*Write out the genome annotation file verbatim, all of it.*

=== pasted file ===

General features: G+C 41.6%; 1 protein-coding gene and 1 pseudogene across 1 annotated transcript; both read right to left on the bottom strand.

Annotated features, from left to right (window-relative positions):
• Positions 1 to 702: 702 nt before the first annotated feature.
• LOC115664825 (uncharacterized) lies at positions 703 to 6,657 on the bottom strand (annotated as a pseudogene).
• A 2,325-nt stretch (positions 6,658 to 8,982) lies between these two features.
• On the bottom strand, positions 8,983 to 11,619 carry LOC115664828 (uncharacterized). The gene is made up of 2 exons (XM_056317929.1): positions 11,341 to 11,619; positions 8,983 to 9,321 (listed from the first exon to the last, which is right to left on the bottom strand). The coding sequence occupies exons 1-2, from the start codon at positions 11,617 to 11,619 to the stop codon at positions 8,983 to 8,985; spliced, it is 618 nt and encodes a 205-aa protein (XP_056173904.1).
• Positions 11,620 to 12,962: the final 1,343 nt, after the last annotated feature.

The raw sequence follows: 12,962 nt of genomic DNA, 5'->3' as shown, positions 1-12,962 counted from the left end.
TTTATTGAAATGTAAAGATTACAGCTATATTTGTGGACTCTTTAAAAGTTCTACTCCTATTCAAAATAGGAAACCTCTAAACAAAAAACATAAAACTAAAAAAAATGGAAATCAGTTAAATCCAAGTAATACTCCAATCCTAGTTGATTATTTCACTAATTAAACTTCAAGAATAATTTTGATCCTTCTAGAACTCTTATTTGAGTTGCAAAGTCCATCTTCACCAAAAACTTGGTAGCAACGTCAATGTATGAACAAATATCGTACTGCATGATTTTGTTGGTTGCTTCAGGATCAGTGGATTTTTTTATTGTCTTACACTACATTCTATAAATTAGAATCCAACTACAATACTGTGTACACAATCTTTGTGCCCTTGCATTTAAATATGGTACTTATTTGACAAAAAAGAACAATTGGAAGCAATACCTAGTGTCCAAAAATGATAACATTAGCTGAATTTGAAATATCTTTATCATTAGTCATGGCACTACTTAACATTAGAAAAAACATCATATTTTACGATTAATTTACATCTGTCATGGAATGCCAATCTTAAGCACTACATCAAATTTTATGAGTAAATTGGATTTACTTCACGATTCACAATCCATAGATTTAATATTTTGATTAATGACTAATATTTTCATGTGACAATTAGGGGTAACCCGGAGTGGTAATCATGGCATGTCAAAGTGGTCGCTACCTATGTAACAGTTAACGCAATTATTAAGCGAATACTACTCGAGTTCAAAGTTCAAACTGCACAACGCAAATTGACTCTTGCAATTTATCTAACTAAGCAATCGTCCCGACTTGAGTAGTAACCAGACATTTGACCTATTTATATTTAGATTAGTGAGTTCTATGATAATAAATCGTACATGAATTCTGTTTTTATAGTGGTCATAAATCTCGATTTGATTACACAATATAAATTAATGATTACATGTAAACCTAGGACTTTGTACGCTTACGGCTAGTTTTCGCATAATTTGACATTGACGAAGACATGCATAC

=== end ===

General features: G+C 41.6%; 1 protein-coding gene and 1 pseudogene across 1 annotated transcript; both read right to left on the bottom strand.

Annotated features, from left to right (window-relative positions):
• Positions 1 to 702: 702 nt before the first annotated feature.
• LOC115664825 (uncharacterized) lies at positions 703 to 6,657 on the bottom strand (annotated as a pseudogene).
• A 2,325-nt stretch (positions 6,658 to 8,982) lies between these two features.
• On the bottom strand, positions 8,983 to 11,619 carry LOC115664828 (uncharacterized). The gene is made up of 2 exons (XM_056317929.1): positions 11,341 to 11,619; positions 8,983 to 9,321 (listed from the first exon to the last, which is right to left on the bottom strand). The coding sequence occupies exons 1-2, from the start codon at positions 11,617 to 11,619 to the stop codon at positions 8,983 to 8,985; spliced, it is 618 nt and encodes a 205-aa protein (XP_056173904.1).
• Positions 11,620 to 12,962: the final 1,343 nt, after the last annotated feature.

The raw sequence follows: 12,962 nt of genomic DNA, 5'->3' as shown, positions 1-12,962 counted from the left end.
TTTATTGAAATGTAAAGATTACAGCTATATTTGTGGACTCTTTAAAAGTTCTACTCCTATTCAAAATAGGAAACCTCTAAACAAAAAACATAAAACTAAAAAAAATGGAAATCAGTTAAATCCAAGTAATACTCCAATCCTAGTTGATTATTTCACTAATTAAACTTCAAGAATAATTTTGATCCTTCTAGAACTCTTATTTGAGTTGCAAAGTCCATCTTCACCAAAAACTTGGTAGCAACGTCAATGTATGAACAAATATCGTACTGCATGATTTTGTTGGTTGCTTCAGGATCAGTGGATTTTTTTATTGTCTTACACTACATTCTATAAATTAGAATCCAACTACAATACTGTGTACACAATCTTTGTGCCCTTGCATTTAAATATGGTACTTATTTGACAAAAAAGAACAATTGGAAGCAATACCTAGTGTCCAAAAATGATAACATTAGCTGAATTTGAAATATCTTTATCATTAGTCATGGCACTACTTAACATTAGAAAAAACATCATATTTTACGATTAATTTACATCTGTCATGGAATGCCAATCTTAAGCACTACATCAAATTTTATGAGTAAATTGGATTTACTTCACGATTCACAATCCATAGATTTAATATTTTGATTAATGACTAATATTTTCATGTGACAATTAGGGGTAACCCGGAGTGGTAATCATGGCATGTCAAAGTGGTCGCTACCTATGTAACAGTTAACGCAATTATTAAGCGAATACTACTCGAGTTCAAAGTTCAAACTGCACAACGCAAATTGACTCTTGCAATTTATCTAACTAAGCAATCGTCCCGACTTGAGTAGTAACCAGACATTTGACCTATTTATATTTAGATTAGTGAGTTCTATGATAATAAATCGTACATGAATTCTGTTTTTATAGTGGTCATAAATCTCGATTTGATTACACAATATAAATTAATGATTACATGTAAACCTAGGACTTTGTACGCTTACGGCTAGTTTTCGCATAATTTGACATTGACGAAGACATGCATAC